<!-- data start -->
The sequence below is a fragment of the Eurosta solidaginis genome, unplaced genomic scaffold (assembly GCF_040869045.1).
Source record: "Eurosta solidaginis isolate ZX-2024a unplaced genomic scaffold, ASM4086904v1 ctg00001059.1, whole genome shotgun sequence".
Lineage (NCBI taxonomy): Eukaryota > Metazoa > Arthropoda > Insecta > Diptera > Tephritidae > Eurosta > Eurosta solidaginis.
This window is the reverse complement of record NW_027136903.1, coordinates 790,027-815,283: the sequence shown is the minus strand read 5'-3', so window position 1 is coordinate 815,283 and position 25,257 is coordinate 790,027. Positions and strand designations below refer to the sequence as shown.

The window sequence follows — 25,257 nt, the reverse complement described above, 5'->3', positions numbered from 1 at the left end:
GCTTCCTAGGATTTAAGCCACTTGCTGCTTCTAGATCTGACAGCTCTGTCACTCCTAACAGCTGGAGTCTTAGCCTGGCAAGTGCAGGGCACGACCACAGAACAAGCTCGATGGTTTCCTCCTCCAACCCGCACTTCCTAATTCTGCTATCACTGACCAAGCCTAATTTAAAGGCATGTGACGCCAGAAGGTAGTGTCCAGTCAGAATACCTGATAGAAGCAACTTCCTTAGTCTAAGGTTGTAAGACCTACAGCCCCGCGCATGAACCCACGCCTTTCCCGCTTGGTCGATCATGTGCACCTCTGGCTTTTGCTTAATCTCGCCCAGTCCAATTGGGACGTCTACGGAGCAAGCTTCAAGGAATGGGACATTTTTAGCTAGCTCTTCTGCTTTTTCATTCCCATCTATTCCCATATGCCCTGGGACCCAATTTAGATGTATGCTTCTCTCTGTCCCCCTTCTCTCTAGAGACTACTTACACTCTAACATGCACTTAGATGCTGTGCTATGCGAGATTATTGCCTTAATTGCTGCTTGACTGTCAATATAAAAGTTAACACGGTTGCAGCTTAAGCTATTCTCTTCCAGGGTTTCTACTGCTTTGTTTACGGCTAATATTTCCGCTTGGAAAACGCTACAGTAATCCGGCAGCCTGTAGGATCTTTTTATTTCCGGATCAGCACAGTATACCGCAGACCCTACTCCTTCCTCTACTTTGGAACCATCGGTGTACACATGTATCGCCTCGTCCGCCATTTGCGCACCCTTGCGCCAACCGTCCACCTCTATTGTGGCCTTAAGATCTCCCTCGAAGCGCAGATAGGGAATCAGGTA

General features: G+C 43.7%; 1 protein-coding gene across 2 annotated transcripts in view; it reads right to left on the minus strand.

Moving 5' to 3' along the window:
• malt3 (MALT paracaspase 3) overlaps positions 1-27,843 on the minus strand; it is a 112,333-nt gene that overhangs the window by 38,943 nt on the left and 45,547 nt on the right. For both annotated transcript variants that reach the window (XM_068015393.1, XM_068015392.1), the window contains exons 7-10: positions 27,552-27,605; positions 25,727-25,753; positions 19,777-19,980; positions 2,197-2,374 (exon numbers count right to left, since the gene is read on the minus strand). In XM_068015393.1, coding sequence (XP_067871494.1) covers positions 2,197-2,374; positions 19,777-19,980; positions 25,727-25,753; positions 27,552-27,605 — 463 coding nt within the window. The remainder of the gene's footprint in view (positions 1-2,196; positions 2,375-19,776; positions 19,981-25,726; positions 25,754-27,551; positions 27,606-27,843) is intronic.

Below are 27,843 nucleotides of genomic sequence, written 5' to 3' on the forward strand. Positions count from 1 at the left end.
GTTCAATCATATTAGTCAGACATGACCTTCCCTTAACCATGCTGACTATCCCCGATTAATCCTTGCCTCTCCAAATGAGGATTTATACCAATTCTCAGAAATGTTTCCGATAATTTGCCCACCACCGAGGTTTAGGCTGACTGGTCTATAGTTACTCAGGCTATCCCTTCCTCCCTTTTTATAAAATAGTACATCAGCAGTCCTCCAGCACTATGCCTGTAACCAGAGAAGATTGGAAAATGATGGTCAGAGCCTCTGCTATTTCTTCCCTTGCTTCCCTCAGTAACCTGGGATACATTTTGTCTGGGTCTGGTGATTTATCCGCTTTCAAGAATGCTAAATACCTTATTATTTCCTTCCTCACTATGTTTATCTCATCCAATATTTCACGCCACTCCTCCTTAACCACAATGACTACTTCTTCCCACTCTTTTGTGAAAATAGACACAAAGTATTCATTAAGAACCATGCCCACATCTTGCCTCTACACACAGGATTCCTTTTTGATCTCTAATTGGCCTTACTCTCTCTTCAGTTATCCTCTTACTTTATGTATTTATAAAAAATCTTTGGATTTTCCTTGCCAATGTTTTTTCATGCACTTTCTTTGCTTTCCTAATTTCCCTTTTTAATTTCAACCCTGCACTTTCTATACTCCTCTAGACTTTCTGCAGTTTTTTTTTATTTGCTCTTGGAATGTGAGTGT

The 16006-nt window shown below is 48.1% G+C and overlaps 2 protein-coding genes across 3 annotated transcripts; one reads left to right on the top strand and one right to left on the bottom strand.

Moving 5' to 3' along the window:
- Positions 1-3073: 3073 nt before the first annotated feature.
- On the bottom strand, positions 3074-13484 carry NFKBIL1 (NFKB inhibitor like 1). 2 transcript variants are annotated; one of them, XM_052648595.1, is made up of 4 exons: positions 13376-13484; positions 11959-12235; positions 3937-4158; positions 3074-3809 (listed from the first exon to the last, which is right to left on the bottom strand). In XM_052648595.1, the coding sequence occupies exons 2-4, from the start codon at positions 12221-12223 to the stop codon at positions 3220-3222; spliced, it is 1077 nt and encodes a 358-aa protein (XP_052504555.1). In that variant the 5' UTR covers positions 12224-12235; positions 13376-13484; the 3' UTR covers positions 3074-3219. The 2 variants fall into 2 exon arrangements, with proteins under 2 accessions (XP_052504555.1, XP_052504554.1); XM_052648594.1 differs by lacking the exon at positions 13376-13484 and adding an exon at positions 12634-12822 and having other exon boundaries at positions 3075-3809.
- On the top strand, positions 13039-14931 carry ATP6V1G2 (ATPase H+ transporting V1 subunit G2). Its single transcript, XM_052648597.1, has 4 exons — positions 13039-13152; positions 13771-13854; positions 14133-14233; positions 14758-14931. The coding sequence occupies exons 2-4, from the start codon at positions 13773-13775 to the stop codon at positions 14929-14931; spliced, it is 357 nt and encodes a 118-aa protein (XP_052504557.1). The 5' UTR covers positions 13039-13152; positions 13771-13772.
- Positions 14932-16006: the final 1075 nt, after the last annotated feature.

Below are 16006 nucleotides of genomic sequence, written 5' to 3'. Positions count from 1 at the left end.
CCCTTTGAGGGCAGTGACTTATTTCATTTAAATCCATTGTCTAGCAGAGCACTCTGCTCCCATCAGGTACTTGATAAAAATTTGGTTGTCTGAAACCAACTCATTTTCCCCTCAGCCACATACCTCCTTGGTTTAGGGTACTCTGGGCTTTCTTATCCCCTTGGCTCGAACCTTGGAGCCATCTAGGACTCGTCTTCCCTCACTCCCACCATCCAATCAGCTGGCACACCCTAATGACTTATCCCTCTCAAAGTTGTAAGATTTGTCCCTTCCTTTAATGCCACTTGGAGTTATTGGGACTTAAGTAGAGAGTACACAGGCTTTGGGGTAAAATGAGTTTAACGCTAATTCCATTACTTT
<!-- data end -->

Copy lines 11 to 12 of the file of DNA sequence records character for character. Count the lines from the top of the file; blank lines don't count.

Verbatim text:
GTTCAATCATATTAGTCAGACATGACCTTCCCTTAACCATGCTGACTATCCCCGATTAATCCTTGCCTCTCCAAATGAGGATTTATACCAATTCTCAGAAATGTTTCCGATAATTTGCCCACCACCGAGGTTTAGGCTGACTGGTCTATAGTTACTCAGGCTATCCCTTCCTCCCTTTTTATAAAATAGTACATCAGCAGTCCTCCAGCACTATGCCTGTAACCAGAGAAGATTGGAAAATGATGGTCAGAGCCTCTGCTATTTCTTCCCTTGCTTCCCTCAGTAACCTGGGATACATTTTGTCTGGGTCTGGTGATTTATCCGCTTTCAAGAATGCTAAATACCTTATTATTTCCTTCCTCACTATGTTTATCTCATCCAATATTTCACGCCACTCCTCCTTAACCACAATGACTACTTCTTCCCACTCTTTTGTGAAAATAGACACAAAGTATTCATTAAGAACCATGCCCACATCTTGCCTCTACACACAGGATTCCTTTTTGATCTCTAATTGGCCTTACTCTCTCTTCAGTTATCCTCTTACTTTATGTATTTATAAAAAATCTTTGGATTTTCCTTGCCAATGTTTTTTCATGCACTTTCTTTGCTTTCCTAATTTCCCTTTTTAATTTCAACCCTGCACTTTCTATACTCCTCTAGACTTTCTGCAGTTTTTTTTTATTTGCTCTTGGAATGTGAGTGT

The 16006-nt window shown below is 48.1% G+C and overlaps 2 protein-coding genes across 3 annotated transcripts; one reads left to right on the top strand and one right to left on the bottom strand.